In a world where success means academic achievement and financial gain, are we letting our children miss out on something that could make them happy, and that could result in the kind of world we want them to grow up in? With bullying on the increase and the number of children and young people suffering from mental health issues on the rise, the need for a new approach in schools has become apparent.
Imagination is the source of every form of human achievement. And it’s the one thing that I believe we are systematically jeopardizing in the way we educate our children and ourselves. – Sir Ken Robinson, author on cultural and creative education.
Through ChangeX, a number of ideas that support and encourage compassion, empathy, kindness, imagination, self-esteem, respect and critical thinking are taking off throughout the country. We meet the people behind Mindfulness Matters, Playworks and Peace First and talk to teachers who are noticing exceptional results.
Teaching our Children to be Mindful
Mindfulness, a buzz word that started taking hold in mainstream media a few years ago, has stood its ground. Unsurprisingly, companies that invest in employee wellbeing, such as Google, Yahoo and Apple encourage mindfulness in the workplace. NUI Galway in 2015 introduced The Mindful Way initiative at its campus, incorporating mindfulness into its teaching, studying and researching practices.
Derval Dunford and Dr Ann Caulfield are the founders of Mindfulness Matters, the organisation that provides courses and resources to encourage awareness, calm and confidence in children. The dream of Mindfulness Matters is that every child in every school has a level of self-awareness; skills to manage personal thoughts and emotions; the ability to reduce stress and to find calm and resilience for day to day experiences, says Derval.
Just pausing to breathe has become part of our classroom culture
With research increasingly indicating that mindfulness has the capacity to promote such skills of personal development, reflection and resilience, more and more schools are taking the programme on board.
Bríd Grady of Killeen NS, Louisburgh, Co. Mayo introduced mindfulness techniques into the student’s daily routine through Mindfulness Matters, and says she has noticed “enormous” changes in school life since. Just pausing to breathe has become part of our classroom culture and simple, daily practices have been introduced, thanks to Ann and Derval (founders).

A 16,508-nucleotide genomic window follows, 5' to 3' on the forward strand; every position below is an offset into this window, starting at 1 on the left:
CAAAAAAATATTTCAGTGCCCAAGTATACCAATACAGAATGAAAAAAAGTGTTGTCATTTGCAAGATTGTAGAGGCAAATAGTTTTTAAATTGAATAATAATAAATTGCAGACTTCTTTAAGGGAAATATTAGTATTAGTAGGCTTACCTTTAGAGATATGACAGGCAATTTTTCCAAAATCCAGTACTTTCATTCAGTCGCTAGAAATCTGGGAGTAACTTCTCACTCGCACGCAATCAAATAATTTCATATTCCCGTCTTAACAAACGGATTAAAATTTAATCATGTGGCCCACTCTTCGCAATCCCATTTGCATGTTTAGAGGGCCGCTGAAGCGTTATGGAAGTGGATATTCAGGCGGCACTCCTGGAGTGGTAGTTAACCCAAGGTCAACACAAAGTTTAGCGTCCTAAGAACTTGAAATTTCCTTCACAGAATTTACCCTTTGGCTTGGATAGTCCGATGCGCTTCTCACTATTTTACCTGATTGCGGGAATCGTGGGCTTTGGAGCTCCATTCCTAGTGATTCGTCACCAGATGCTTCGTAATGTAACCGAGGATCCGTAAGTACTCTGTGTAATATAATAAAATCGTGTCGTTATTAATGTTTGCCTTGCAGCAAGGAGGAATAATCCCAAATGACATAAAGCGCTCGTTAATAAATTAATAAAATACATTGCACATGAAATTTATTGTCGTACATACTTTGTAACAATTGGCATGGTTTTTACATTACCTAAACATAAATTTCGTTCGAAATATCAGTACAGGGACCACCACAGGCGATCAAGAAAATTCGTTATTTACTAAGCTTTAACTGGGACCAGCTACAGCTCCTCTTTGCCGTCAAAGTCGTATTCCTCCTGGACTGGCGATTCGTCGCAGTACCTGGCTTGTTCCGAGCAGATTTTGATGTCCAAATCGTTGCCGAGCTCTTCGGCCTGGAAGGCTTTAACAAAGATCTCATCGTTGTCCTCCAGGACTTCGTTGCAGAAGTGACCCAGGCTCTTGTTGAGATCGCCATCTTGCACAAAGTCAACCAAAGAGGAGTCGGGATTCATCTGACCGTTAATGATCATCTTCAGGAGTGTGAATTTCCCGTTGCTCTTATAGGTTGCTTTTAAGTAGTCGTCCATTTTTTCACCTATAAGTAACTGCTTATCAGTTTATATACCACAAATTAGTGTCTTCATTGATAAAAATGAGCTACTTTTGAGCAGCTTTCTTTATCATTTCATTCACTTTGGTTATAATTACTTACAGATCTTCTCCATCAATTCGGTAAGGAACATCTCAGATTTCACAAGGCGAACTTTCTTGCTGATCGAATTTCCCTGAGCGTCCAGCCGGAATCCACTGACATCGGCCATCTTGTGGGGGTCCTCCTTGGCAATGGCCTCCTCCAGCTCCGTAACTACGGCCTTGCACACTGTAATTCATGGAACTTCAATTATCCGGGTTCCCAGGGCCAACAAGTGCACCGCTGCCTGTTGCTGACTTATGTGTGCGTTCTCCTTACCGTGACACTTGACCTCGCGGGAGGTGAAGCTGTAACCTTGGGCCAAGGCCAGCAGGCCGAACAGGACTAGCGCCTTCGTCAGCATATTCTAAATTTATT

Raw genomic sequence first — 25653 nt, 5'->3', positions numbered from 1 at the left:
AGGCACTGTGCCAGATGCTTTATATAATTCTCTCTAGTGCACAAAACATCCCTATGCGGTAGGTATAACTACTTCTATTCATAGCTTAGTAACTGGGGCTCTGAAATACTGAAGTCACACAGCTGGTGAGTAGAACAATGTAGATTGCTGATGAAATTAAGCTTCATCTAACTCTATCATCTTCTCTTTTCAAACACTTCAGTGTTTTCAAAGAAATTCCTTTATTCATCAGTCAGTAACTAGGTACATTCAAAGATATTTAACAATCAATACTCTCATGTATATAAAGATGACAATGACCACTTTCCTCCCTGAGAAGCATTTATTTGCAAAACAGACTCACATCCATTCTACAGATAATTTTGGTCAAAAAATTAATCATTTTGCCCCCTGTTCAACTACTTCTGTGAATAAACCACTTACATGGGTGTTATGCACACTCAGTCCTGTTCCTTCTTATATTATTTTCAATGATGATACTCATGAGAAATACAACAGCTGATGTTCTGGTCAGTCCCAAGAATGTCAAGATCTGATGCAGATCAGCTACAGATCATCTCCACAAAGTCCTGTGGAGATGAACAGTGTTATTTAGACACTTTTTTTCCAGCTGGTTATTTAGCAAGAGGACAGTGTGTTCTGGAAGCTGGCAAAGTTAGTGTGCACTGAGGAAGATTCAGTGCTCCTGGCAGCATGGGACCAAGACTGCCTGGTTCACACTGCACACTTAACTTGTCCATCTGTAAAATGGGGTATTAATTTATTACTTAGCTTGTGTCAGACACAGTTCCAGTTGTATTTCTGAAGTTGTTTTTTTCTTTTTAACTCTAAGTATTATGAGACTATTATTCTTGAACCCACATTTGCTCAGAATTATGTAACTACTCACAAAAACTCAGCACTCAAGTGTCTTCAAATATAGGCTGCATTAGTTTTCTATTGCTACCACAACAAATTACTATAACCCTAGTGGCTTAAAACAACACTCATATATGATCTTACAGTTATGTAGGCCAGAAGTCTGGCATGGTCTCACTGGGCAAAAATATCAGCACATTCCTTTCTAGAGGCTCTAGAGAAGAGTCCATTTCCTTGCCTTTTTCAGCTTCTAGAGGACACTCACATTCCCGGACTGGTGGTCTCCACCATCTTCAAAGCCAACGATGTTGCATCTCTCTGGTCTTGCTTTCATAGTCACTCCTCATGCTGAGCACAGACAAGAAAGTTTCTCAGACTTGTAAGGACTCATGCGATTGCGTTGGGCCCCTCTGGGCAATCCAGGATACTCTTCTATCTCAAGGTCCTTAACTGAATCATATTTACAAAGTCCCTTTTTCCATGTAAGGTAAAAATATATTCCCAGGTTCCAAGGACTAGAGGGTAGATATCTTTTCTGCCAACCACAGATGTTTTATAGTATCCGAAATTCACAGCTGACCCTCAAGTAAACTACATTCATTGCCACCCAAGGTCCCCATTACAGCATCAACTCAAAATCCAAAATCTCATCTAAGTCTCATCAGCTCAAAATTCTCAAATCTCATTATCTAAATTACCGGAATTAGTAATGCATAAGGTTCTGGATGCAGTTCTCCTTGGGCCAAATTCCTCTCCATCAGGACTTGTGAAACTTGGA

The result is a more productive, calm and harmonious environment. Friendships have improved, as there is a greater acceptance among the children. They laugh, they cry, and they are aware of their feelings and how these change moment to moment. It’s wonderful to watch children in a hectic, bustling classroom become equipped with the ability to just stop and become aware of the present moment. Our lives are busy, our minds are busy, so it’s more important than ever to protect and foster the well-being of both teachers and children in our schools.
Improving Confidence through Playworks
The yard can be one of the most challenging places for both teachers and students; more bullying is reported to happen in the yard than anywhere else during school hours (a quarter of all young Irish people aged nine to sixteen having experienced some form of bullying). Playworks is a school programme that has been reporting lower numbers of bullying cases and increased levels of wellbeing in children.
Believing in the power of play to bring out the best in every child, Playworks offers structured play at yard time to get the children moving, make sure everyone’s included, while encouraging respect for each other. A Stateside programme, Playworks is now firmly established in hundreds of schools across the US, and recently arrived in Ireland.